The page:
It was the wedding of the year. Sophia came from an upper class Swiss-German family who had lost most of their money during the Bolshevik revolution – the usual story of over exposure to Russian bonds. Stavros was the playboy son of one of Greece’s wealthiest shipping magnates.
‘Swiss ice melted by Greek fire,’ the tabloids breathlessly proclaimed.
They met on an exclusive scuba diving expedition in the Red Sea. A whirlwind romance followed – shark fishing in Australia, water skiing on Lake Titicaca, pearl diving in Tahiti, photographing manatees in the Caribbean.
They first made love in perfect darkness at the deep end of Stavros’s Olympic size swimming pool to the sound of humpback whales singing, reproduced in high fidelity by an insanely expensive sound system. Sofia described it as an almost out of body experience, as though she had been transported to a special place of sexual ecstasy by an all enveloping force of nature.
“You mean he’s rich, handsome and good in bed,” her girlfriends sighed in unison.
Sophia was not in the least perturbed by her new husband’s eccentric habits. The hours he spent locked in the bathroom showering in ice cold water listening to Handel’s Water Music, nor the fact that Stavros only ate sushi.
“The Japanese eat sushi and look how intelligent they are,” she said.
Stavros’s eyes were unusually large, pale, and luminous. Not that she saw them often. He almost always wore sunglasses, even in bed. On their daily fishing trips aboard his fabulous yacht, the Kalamaris, he spent most of the time in the water. Sophia was impressed with how long he could stay submerged on one breath of air.
“You really are a fish,” she teased, as he frantically applied yet another layer of ultra expensive hydrating lotion over his entire body, while taking care not to spoil the pages of the book he was reading – Jules Verne’s, 20,000 Leagues under the Sea.
After yet another night of shattering sex, Sophia awoke early one morning to discover that Stavros was already up. “He’s probably having a swim before breakfast. Just like him. He has so much energy."
She went into the kitchen. The fridge door was open and there was raw fish all over the floor. He must have been overcome with hunger again. She was becoming accustomed to her husband’s inexplicable metabolism. Now she could hear him splashing about in the swimming pool. “He’s so playful.” She looked out of the kitchen window just in time to see a remarkably life like latex dolphin whizzing twenty feet into the air before falling back into the water with a loud splash …
“I’m afraid that your husband has turned into a giant squid,” explained Professor Vogel, Switzerland’s leading authority on strange occurrences. “It’s one of the most startling cases of its kind.”
Sophia’s eyes widened. “You mean that there have been others?”
“Oh yes. All the time. You see, people are not really people anymore. They look like people, but they are strangely altered. Usually they turn into reptiles. It’s all very sinister. My colleagues and I are close to formulating an hypothesis.”
A few minutes later they were standing by the shallow end of Professor Vogel’s famous research aquarium. Sophia was clutching a ten kilo bag of Stavros’s favourite sushi. “Look, there he is,” she squealed, waving excitedly at her husband.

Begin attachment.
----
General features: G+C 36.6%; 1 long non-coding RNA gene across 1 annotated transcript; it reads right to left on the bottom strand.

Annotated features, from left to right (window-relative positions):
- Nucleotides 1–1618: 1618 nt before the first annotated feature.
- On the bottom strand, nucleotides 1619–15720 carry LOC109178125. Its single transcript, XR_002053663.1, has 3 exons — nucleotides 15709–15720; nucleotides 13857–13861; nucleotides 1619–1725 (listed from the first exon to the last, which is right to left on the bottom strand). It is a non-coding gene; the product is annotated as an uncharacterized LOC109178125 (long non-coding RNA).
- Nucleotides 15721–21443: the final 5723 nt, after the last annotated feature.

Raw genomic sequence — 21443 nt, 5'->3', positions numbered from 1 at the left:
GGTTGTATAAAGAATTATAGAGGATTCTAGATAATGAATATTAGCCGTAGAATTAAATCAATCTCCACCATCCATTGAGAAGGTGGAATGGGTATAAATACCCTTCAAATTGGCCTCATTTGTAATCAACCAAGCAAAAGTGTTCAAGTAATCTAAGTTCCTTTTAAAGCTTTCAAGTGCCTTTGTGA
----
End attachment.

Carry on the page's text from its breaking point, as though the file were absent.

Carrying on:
Stavros calmly swam right up to where they stood and observed them intently with eyes bigger than dinner plates.
“I’ve brought you some sushi dear, you should eat it before it all spoils.” Sophia was much practiced in the art of playing the dutiful wife.
But at that moment, her husband’s attention was distracted by a small reef shark that had carelessly swum too close. Grabbing the startled creature with a sixty foot long tentacle, Stavros shot across to the far end of the aquarium and swallowed the shark whole.
“Gott in Himmel. That’s the second time today,” exclaimed Professor Vogel. “Another reef shark kaput.”
Sophia was determined to make her marriage work. When Stavros was secretly transferred to the waters of Lake Zurich, she purchased a magnificent lake side property so as to be close to her husband’s new home. She visited him daily in a miniature submarine, a gift from Stavros’s father, Demetrios, whose many maritime business interests included manufacturing submersibles for the international drug trade and producing World War II U-boat replicas for Paraguay’s nostalgia ridden rulers.
Sophia quite enjoyed her new routine. She would dive to the deepest part of the lake, cut the motor and allow the tiny craft to settle on the soft muddy bottom. The submarine was painted in Lamborghini orange. Sophia loved pretty colours. She sat there engulfed in total darkness, save for the narrow arc faintly illuminated by the craft’s searchlight. Doubtless attracted by this, Stavros would soon appear and wave to her in a friendly fashion through the porthole. There was still something there.
But in spite of Sophia’s best efforts, Stavros became increasingly distant and prone to violent mood swings. On one occasion, Stavros mistook the submarine for food and attacked it so fiercely that Sophia had to drive him off by engaging the craft’s electric stun-gun. A little later, after he had spent a few minutes sulking, she caught one final fleeting glimpse of her husband as he pounced on an unsuspecting giant sturgeon which likely thought that it had no natural enemies in these waters. Think again. Oh foolish fish.
Later that summer, Professor Vogel’s famous oceanographic research ship, the Zeitgeist, anchored off Corfu, largely unnoticed by the August holiday crowd. At sunset, a huge pinkish grey mass was gently lowered into the water. It hovered motionless on the surface for a few moments. Then with a sudden convulsive movement, it commenced a vertical dive into the deep blue waters of the eastern Mediterranean, leaving behind a cloud of black ink.